Pets more likely to poison cannabis after legalization in Canada

Gerard Dau, Sleeping Dog (1650)

Rose-Marie and Eijk van Otterloo Collection

After cannabis was legalized in Canada, dogs and other pets began to poison it more often. This conclusion was reached by a team of researchers after analyzing the results of research on 251 veterinarians from Canada and the United States. Most of the time, the animals got sick from the fact that, due to neglect, they ate dried marijuana or products with it. Although most of those affected were cured quickly, sixteen deaths were reported by veterinarians. The results of the study were published in an article for the journal PLOS ONE.

In recent years, authorities in many countries and regions have legalized the use of cannabis for medical and recreational purposes. In the US, this decision was first made in 2014 in the state of Colorado. Many other states were later added, including California. And in Canada, cannabis gained legal status in 2018 and immediately across the country.

The decision to ease controls on the marijuana trade and use had an unexpected side effect. A growing number of Americans and Canadians are turning to veterinarians for cannabis poisoning in their pets. In the last six years, the number of such cases has increased by 448 percent. The trend was also observed by experts from the American Society for the Prevention of Cruelty to Animals. In 2019, the Poison Control Center received 765 percent more calls from people whose pets had eaten cannabis than a year earlier.

A team of researchers led by Jibran Khokhar of the Ontario College of Veterinary Medicine has begun to find out how deep the problem is. In January-April 2021, they conducted an online survey of veterinarians from the US and Canada. The authors were interested in how often and under what conditions doctors encountered pets that were poisoned by cannabinoids of natural and synthetic origin.

A total of 251 veterinarians participated in the survey, but only 222 participants answered all questions. An additional seven authors had to be removed from the analysis because they did not meet the study criteria. Of the remaining veterinarians, 191 worked in Canada, mostly in Ontario, and the rest in the United States.

Study participants reported that cannabis toxicity was more common in dogs. Following are the cats and individual cases have been reported in iguanas, ferrets, horses and cockatoos. At the individual level, about 60 percent of veterinarians have not noticed that since October 2018, when marijuana was legalized in Canada, pets have begun to poison it more often. However, after counting all the cases reported by doctors, Hohar and his colleagues concluded that after the legalization of cannabis in Canada, the number of poisonings associated with it continued to rise, both among Canadians and American animals (p <0.0001 and p = 0.002, respectively).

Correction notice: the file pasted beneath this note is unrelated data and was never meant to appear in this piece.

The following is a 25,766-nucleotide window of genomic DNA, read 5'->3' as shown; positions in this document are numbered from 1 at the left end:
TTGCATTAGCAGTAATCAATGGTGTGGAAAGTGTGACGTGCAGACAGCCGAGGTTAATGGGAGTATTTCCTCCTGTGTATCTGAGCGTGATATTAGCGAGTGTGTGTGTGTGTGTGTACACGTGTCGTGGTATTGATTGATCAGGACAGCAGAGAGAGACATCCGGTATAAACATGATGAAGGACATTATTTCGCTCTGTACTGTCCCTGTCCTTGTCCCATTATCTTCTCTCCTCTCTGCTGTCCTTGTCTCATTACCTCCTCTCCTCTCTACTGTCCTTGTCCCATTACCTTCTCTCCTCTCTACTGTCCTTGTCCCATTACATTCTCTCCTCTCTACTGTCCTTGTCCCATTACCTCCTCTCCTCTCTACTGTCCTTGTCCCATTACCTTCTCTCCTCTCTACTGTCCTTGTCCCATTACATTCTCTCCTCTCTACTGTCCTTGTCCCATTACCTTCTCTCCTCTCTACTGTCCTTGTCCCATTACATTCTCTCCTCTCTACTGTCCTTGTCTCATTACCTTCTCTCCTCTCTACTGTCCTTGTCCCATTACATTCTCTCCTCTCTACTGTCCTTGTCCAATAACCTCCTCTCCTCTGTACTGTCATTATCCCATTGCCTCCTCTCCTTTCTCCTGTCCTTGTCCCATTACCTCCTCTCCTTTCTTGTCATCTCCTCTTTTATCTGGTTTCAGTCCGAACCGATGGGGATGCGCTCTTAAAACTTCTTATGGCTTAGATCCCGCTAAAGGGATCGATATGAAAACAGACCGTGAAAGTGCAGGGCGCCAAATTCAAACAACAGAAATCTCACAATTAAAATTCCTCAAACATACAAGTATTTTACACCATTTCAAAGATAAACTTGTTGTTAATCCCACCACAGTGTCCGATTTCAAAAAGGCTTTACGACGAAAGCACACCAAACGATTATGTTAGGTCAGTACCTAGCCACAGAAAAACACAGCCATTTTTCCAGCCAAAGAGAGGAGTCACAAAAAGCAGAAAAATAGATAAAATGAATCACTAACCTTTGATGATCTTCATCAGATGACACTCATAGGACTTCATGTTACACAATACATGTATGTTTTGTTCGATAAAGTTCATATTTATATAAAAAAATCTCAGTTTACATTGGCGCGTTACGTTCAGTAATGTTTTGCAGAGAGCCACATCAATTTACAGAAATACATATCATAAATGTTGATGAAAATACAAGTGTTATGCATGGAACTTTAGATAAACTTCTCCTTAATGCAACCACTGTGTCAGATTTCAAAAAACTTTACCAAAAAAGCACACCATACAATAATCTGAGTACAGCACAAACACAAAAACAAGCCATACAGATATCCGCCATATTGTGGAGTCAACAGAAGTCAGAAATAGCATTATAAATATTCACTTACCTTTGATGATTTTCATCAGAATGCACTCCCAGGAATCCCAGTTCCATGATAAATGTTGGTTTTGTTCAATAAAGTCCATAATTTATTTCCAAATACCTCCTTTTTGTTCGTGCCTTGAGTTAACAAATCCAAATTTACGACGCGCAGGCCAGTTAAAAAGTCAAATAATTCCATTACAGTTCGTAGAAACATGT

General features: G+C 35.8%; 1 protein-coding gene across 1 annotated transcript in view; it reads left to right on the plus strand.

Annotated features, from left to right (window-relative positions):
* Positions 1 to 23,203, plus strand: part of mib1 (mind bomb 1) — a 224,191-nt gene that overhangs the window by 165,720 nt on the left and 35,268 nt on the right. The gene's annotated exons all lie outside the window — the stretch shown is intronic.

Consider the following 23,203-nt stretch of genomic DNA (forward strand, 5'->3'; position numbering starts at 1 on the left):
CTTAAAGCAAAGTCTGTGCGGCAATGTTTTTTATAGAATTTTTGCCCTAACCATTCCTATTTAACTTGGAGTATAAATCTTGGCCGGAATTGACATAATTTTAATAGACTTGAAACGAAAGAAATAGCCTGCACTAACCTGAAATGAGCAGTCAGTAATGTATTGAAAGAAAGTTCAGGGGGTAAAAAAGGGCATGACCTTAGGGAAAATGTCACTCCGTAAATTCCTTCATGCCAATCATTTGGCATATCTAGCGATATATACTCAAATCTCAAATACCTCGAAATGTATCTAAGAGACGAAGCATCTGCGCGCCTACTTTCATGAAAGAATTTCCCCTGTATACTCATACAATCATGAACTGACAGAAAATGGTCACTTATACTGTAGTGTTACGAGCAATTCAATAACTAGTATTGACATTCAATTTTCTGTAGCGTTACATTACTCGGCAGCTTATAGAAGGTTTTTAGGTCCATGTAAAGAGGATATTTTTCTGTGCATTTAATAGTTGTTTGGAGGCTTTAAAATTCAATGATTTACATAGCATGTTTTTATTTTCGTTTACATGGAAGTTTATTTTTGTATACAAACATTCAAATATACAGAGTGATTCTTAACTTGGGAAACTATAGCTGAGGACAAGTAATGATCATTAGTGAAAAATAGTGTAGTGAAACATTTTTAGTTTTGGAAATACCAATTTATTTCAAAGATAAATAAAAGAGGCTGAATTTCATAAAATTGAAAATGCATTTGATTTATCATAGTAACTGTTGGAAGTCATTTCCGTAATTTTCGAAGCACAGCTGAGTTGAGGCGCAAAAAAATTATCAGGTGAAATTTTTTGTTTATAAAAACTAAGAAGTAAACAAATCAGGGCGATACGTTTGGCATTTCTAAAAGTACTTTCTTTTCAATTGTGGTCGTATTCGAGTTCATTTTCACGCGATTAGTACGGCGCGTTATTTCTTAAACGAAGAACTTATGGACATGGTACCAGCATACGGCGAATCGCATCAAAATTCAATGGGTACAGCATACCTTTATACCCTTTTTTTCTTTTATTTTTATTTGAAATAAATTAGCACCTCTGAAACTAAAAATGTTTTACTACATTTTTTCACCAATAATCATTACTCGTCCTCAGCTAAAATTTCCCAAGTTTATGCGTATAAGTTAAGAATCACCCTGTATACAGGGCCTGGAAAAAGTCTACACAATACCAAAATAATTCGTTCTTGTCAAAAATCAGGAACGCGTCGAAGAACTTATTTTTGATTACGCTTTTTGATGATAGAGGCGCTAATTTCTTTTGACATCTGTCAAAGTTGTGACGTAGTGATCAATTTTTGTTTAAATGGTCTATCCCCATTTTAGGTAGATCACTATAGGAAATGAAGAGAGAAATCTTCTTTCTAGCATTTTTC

According to research, the typical pattern of cannabinoid poisoning in pets includes, in descending order, the following most common symptoms: urinary incontinence, confusion, muscle dislocation, lethargy, tooth sensitivity and bradycardia. All of these, with the exception of bradycardia, can be quite serious.

Researchers note that in most cases, dogs, cats and other pets become intoxicated by eating dried cannabis or foods full of marijuana, such as cakes or cookies. This is usually due to the negligence of the owners, although in some cases they may be cannabis products made specifically for pets. And sometimes owners try to use marijuana to treat animals. Other sources of cannabis can be found in cigarette butts, oils, fertilizers and even human feces. The owners of the infected animals, who were able to identify the origin of the cannabis, said they bought it from legal producers, raised it themselves or bought it on the black market.

After being diagnosed with cannabis poisoning, veterinarians treated it with intravenous fluids, activated charcoal and antiemetics. In most cases, the treatment was out of hospital and the time spent by the infected animals in the hospital did not exceed 24 hours. Almost all cases of poisoning resulted in complete recovery. However, veterinarians also reported 16 deaths. They may not have been caused by cannabis itself, but by other animal-hazardous substances contained in the same products. For example, cannabis cookies and cakes contain chocolate that is poisonous to dogs and cats.

The increase in the number of cannabis poisonings of pets since its legalization can be due to several reasons. It makes more sense to assume that people have simply become more likely to use marijuana and products that contain it. However, it is possible that after legalization, owners of animals affected by poisoning became more willing to seek veterinary care without fear of problems with the law. Finally, according to the third hypothesis, veterinarians are now more aware of the symptoms of cannabis poisoning and are more likely to recognize it. In any case, the authors advise pet owners to keep marijuana and marijuana products away from their pets.

Spanish doctors, after interviewing 274 people, concluded that marijuana use can increase sexual arousal and orgasm in both men and women aged 18 to 30 years. At the same time, no statistically significant differences were found between volunteers who drank and did not drink, however, these differences occurred according to the degree of alcohol addiction.

Sergei Kolenov

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